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Tokyo Exchange to Keep Shorter Sessions

January 23, 2006|From Associated Press

TOKYO — The Tokyo Stock Exchange said Sunday that it would immediately boost trading capacity but would keep shortened trading sessions after a flood of orders forced it to curtail trading Wednesday.

Meanwhile, share prices in Japan and most other major Asian markets were down more than 1% early today as last week's sell-off resumed.

News that Tokyo-based Internet firm Livedoor Co. was under investigation on suspicion of violating securities laws led to a wave of stock sales in Japan early last week, forcing the Tokyo exchange to halt trading 20 minutes early Wednesday -- the first time it stopped trading for capacity reasons since it moved to a fully computerized trading system in 1999.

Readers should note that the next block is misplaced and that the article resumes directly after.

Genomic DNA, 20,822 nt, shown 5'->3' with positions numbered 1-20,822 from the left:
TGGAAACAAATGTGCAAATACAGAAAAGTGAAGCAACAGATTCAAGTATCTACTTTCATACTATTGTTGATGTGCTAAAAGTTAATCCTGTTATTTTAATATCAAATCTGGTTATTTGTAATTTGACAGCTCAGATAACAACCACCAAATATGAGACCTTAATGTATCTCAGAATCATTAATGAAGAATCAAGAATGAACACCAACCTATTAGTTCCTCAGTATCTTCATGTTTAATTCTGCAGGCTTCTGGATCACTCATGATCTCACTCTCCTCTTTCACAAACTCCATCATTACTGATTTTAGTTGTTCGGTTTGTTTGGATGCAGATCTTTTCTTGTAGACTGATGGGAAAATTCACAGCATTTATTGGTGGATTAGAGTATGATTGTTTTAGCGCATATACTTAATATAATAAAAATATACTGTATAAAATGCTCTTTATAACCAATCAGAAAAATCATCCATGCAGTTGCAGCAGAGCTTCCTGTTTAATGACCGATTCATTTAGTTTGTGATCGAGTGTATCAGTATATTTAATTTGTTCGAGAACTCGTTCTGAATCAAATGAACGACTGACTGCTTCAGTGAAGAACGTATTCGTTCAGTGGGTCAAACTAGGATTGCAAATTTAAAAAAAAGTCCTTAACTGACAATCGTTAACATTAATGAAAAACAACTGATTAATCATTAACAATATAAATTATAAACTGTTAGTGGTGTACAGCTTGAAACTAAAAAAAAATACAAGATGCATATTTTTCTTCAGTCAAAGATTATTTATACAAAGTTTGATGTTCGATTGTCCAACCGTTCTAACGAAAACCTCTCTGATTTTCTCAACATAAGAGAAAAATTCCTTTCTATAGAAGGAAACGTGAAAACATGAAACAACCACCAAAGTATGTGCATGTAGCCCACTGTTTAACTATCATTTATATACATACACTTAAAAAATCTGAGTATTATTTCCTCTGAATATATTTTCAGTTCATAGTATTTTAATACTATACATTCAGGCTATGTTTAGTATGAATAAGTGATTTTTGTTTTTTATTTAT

After successful system tests over the weekend, the exchange -- the world's second-biggest -- said it could now handle as many as 5 million transactions daily.

But the exchange said it would continue to shorten its afternoon session by 30 minutes, and that, to be safe, it would shut down if the number of trades hit 4.5 million, up from a 4-million limit last week.

Top government officials have roundly criticized the exchange for its blunders and urged it to improve its operations to win back investor confidence for the sake of the nation's economy.

Some fear that the market's troubles could also drive away investors just as they are returning to Japan amid signs of a long-awaited economic recovery.

In the aftermath of Wall Street's dive on Friday, most Asian stock markets fell early today. Tokyo's Nikkei-225 index was down about 1.5% at midday to 15,469. Through Friday the index had fallen 4.6% from the five-year high of 16,454 reached Jan. 13.

The South Korean market's main index was off 1.8% early today, Hong Kong's index was down 1.2% and the Taiwan market was off 1.5%.

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